The title of this talk comes from a little book that I bought years ago, compiled by S.M. Scott. It includes fictional stories and quotations about teaching, reminiscences by former pupils about their teachers, etc. The title of the book is what caught my eye, since this is how I like to view the role teachers ought to play in people's lives.
I truly believe that teachers constitute the cornerstone of any successful implementation of a program of study, on any level. Moreover, I think that beyond the mastery of the actual professional material they plan to teach, good teachers should also have deep and broad knowledge of the entire subject of which that material is part, and they must have the ability to convey the material to others correctly and reliably, to provide perspective, and to infuse the students with interest, curiosity, and enthusiasm. All this requires an educator to be more of an intellectual, at least in what concerns the relevant field at large.
In the talk I'll try to elaborate on the teachers' role, and to discuss the principles that should underlie a good study program, while emphasizing high school computer science curricula. Thus, I will touch upon what I think should be the core issues for computer science education research. I will also share some anecdotes from my own life, which at the time motivated me to get involved in teaching and educating, in designing computer science study programs and in their implementation, and paved the way to my doing research on teaching the fundamentals of computer science.
Judith Gal-Ezer is a professor of computer science at the Open University of Israel. She served as Vice President for Academic Affairs between 1999 and 2005, prior to which she served as head of the Mathematics and Computer Science Department. Gal-Ezer was an active member of the committee that put together the CS curriculum for Israel high-schools, and today she chairs that committee. After several years of research on wave propagation and seismology (especially as part of her M.Sc. and Ph.D. studies), her research activity took on two main directions - the teaching of computer-integrated mathematics, and computer science education - on which she spends most of her current time.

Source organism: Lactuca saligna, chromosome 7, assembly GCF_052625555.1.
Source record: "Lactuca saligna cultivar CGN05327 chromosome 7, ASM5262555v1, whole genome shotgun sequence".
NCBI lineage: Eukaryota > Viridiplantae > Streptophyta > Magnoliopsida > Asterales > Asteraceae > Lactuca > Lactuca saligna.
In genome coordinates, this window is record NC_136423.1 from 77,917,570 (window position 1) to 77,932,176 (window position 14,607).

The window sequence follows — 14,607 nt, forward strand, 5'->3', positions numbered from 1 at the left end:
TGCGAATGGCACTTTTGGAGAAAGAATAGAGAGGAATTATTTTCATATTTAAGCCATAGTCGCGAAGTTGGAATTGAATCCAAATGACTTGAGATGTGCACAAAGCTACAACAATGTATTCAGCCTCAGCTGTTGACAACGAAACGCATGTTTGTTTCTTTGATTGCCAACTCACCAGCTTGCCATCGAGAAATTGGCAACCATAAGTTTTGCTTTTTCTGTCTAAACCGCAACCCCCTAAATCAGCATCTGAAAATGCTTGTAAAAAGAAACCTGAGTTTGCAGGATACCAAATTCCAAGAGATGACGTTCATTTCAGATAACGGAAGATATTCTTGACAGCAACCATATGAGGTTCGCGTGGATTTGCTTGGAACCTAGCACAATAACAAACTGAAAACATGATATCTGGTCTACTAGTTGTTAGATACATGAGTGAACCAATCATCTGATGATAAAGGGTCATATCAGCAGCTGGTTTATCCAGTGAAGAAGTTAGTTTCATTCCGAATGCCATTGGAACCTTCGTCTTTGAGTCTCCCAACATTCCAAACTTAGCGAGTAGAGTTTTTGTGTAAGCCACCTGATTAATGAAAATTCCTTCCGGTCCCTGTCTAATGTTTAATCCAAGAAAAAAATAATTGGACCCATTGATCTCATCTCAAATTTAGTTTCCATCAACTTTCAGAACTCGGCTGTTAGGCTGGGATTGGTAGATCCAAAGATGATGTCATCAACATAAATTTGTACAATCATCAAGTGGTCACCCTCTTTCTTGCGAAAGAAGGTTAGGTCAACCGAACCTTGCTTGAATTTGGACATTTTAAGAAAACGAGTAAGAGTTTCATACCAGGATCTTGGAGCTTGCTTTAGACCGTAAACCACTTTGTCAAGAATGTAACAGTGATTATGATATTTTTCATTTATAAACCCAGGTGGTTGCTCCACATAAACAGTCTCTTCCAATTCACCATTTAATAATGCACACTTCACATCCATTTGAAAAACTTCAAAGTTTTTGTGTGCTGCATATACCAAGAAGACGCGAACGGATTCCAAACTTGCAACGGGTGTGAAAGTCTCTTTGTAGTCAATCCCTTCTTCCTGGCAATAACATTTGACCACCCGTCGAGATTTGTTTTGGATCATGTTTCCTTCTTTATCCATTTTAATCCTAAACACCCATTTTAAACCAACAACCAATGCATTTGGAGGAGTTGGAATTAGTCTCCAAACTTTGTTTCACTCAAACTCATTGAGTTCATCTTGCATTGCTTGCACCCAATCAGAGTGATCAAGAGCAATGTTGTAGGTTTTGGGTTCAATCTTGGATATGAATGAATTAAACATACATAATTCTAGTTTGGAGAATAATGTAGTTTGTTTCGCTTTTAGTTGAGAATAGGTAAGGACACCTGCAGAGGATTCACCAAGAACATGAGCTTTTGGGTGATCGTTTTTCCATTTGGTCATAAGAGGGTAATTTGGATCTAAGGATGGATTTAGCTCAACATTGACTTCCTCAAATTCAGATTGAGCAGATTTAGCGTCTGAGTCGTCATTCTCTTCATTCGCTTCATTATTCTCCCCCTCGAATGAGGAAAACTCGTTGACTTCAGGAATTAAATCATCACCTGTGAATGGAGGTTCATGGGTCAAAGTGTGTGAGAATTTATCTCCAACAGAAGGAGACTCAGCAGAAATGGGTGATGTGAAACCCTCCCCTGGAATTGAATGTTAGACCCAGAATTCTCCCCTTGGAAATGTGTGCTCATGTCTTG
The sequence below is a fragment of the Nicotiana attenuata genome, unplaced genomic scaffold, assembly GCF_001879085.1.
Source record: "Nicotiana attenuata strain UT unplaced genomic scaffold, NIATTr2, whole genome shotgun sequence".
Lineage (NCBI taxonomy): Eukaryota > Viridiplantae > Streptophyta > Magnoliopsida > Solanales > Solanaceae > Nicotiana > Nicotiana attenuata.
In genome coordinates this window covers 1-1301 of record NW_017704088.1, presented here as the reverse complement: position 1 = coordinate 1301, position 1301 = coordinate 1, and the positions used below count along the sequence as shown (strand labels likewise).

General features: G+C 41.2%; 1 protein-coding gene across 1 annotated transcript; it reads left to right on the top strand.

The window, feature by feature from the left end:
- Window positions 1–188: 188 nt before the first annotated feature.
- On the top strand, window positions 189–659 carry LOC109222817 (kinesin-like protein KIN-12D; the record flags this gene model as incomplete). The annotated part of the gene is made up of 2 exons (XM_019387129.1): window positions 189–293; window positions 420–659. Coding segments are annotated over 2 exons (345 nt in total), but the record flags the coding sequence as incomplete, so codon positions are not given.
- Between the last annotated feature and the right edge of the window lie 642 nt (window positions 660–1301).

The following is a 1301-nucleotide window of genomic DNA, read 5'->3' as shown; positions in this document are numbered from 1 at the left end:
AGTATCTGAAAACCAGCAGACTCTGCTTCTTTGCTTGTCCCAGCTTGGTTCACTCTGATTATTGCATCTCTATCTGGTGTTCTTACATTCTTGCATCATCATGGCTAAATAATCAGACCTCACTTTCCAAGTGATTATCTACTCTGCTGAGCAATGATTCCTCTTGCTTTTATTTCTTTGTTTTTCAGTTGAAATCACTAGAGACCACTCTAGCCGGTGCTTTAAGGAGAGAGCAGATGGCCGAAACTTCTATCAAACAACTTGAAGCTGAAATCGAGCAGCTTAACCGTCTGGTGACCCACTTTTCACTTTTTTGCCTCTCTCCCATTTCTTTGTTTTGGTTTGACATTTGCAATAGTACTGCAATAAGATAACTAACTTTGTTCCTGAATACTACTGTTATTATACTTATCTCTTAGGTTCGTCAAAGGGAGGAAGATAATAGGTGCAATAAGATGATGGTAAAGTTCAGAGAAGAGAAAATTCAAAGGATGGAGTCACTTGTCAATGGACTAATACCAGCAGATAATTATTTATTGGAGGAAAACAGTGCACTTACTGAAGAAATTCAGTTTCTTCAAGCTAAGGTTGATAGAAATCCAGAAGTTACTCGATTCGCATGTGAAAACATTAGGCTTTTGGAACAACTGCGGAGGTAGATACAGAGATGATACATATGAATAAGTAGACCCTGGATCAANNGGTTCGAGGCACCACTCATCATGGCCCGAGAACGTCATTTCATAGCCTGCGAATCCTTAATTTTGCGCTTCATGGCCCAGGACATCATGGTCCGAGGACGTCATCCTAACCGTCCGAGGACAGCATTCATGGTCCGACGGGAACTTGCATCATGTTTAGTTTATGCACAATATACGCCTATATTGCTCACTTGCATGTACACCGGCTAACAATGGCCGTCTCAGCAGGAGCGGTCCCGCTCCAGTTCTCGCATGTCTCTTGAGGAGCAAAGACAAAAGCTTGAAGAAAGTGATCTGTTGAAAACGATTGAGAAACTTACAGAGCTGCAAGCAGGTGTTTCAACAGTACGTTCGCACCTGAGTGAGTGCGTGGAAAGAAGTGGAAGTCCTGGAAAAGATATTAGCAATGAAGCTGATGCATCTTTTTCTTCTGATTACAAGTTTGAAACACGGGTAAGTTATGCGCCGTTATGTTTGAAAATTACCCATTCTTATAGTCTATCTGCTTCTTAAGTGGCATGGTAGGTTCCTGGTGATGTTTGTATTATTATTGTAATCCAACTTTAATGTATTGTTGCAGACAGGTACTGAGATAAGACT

In so many ways, software-intensive systems touch the lives of every individual, corporation, institution, nation, and contemporary civilization. Nonetheless, the gap between the technological haves and have-nots is growing and the gap between academia and the industries that create these software-intensive systems continues to be much lamented. I enter this presentation as one firmly planted in the pragmatic creation and evolution of such systems, and yet look outside industry for sources of state-changing innovation. In this talk, I'll examine the current state of software-intensive systems in the world, the forces that fall upon such systems and the people who develop, deploy, and operate them, and the means whereby we can keep the pipeline of innovation open and the academia/industry dialog vibrant. Along the way, I'll cover little-discussed topics including the moral dimension of software, the appreciation of beauty in software, and the privilege and responsibility of being a software developer.